Illustration: Imagine that I am in the hospital, in traction, with casts on both arms and both legs. And imagine further that every time you visit me, I carry on despairingly about the fact that my house, in my absence, is falling apart: the paint is peeling, the sills are rotting, the roof is blowing away in the wind.

    But then imagine that one day, after a considerable interval, you come to me and say, “Robert, I have just paid off the contractor I engaged to repair your house. It’s all fixed — a gift from me to you.” What are my choices in the face of such good news? I cannot go out of the hospital to check for myself—I cannot know that you have fixed my house for me. I can only disbelieve you or believe you. If I disbelieve you, I go on being a miserable bore. But if I believe you — if I trust your word that you have done the job for me — I have my first good day in a long while. My faith, you see, accomplishes nothing but my own enjoyment.

    Look at it another way. Suppose I had decided, while staring at the hospital ceiling, that if only I could work up enough faith, you would undertake to repair my house. And suppose further that I had grunted and groaned through every waking hour trying to get my faith meter up to red hot. What good would that have done unless you had decided, as a gift to me in response to no activity on my part whatsoever, to do the job for me? No good, that’s what. Faith doesn’t fix houses — carpenters and painters do. And faith doesn’t pay bills, either. Faith, therefore, is not a gadget by which I can work wonders. It is just trust in a person who actually can work them — and who has promised me he already has.

    (from The Astonished Heart, Faith and Sacrament)

    (Without rich text code which got my first response put into moderation.)


  25. “Grasp” seems like a poor choice of a word, but what is left that coveys the image of “receiving” or “appropriating”? Why not use the word “enjoy”? We have difficulty, to say the least, to conceptualize an action that is totally out of our personal control–we are so thoroughly conditioned by an environment of exchange. Our talk about grace often leaves the impression that it is something external to our lives. I see grace rather as atmosphere, the environment in which we exist. It seems to me that the only thing about grace that I do have some influence over is whether or not I allow myself to enjoy its reality in my life and by extension for others around me to be recipients of the fruit of my pleasure. To not enjoy grace is like holding my breath–refusing to breath the cool clean air.


  26. “The one thing you can never sell is grace. The human race would rather die than give houseroom to the outrage of free acceptance, while we are yet sinners. You can get people to buy acceptance after their sins are under control, or only when their disasters have been forestalled by proper behavior. But all the Gospel has to offer is acceptance now; in our sins and in our shipwrecks. And without condition. With no guilt left to be expiated and no good-deed lists asked for. You can always sell religion. But the Gospel of grace isn’t religion and therefore you can’t sell it for beans. Any gospel that sells is, by definition, not the Gospel. The whole sorry business is one of the oldest stories in Christianity. When St. Paul went out the back door of the church in Galatia, in the front door came a bunch of sales rep types from James and the Jerusalem church crowd. They had on polyester suits, they carried limp Bibles, and they were accompanied by three hundred Christian singers. And they said, ‘We’re so glad our brother Paul was able to spend some time with y’all. But he’s a very busy man, and he’s only able to give you the highlights of the faith. So we’re here to fill you in on all the really important things without which you Gentiles are not going to make it to Salvation City.’ And so what did they give them? Circumcision, Kashruth, The Law. In a word, religion. And what did the Galatians do? They bought it like it was going out of style, which it already had—and which made them twice the fools Paul said they were.”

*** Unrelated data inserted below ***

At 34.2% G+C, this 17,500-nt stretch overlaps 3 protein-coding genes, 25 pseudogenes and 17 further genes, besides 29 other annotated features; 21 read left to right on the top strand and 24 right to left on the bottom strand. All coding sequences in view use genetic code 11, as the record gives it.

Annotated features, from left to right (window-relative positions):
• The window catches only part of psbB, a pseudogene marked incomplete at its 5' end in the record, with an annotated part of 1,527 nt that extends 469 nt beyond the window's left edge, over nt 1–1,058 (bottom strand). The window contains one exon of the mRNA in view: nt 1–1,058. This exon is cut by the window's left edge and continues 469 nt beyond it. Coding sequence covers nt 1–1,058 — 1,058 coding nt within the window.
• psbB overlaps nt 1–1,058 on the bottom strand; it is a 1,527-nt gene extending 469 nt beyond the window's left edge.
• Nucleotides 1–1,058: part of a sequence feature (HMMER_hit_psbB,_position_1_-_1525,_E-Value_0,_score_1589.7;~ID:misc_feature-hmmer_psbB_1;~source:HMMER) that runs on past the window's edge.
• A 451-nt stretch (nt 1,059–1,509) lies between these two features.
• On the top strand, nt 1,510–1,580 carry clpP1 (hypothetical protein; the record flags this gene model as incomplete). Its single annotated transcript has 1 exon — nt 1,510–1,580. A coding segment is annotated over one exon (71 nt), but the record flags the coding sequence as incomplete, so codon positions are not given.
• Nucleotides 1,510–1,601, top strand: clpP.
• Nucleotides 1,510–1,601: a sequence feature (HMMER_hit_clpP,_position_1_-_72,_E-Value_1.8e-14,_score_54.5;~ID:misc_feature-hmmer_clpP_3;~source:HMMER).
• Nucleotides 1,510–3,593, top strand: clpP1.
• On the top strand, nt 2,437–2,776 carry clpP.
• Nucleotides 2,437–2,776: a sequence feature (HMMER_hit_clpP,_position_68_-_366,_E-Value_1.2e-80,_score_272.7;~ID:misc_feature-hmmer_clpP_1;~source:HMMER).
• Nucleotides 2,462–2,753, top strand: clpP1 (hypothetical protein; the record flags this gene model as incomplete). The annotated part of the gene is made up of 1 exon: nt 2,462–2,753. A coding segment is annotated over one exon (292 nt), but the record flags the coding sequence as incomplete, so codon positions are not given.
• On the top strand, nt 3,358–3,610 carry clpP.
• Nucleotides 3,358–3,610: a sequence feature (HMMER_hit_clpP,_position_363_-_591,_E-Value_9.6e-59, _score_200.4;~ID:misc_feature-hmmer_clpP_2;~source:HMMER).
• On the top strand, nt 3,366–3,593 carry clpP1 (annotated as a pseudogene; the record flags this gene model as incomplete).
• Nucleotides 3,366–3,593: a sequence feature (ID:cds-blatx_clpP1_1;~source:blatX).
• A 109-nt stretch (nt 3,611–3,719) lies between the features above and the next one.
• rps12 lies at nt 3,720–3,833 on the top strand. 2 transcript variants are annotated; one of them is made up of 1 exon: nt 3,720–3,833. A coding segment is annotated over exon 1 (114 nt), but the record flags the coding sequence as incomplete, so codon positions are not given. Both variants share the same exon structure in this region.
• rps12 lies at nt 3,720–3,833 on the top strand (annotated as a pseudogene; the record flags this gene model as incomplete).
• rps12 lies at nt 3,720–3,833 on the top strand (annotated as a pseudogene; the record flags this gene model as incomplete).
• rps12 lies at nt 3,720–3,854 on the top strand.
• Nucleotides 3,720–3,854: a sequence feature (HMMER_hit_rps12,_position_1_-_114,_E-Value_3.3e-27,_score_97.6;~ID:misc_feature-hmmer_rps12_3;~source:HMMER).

(TV Preachers, chapt. 23, More Theology and Less Heavy Cream, Robert Capon)

    Trust Him. And when you have done that, you are living the life of grace. No matter what happens to you in the course of that trusting – no matter how many waverings you may have, no matter how many suspicions that you have bought a poke with no pig in it, no matter how much heaviness and sadness your lapses, vices, indispositions, and bratty whining may cause you – you simply believe that Somebody Else, by His death and resurrection, has made it all right, and you just say thank you and shut up. The whole slop closet full of mildewed performances (which is all you have to offer) is simply your death; it is Jesus who is your life. If He refused to condemn you because your works were rotten, He certainly isn’t going to flunk you because your faith isn’t so hot. You can fail utterly, therefore, and still live the life of grace. You can fold up spiritually, morally, or intellectually and still be safe. Because at the very worst, all you can be is dead – and for Him who is the Resurrection and the Life, that just makes you His cup of tea.

    Between Noon and Three


  27. If receiving grace doesn’t make us both grateful and gracious, we really haven’t grasped grace.

    Let’s say we are neither grateful nor gracious. That means we haven’t grasped grace. Is there something we can or should do to grasp it? Or is grasping grace as beyond our control as being the recipient of it, or understanding its arithmetic?


Leave a Reply

Fill in your details below or click an icon to log in: Logo

You are commenting using your account. Log Out /  Change )

Facebook photo

You are commenting using your Facebook account. Log Out /  Change )

Connecting to %s

%d bloggers like this: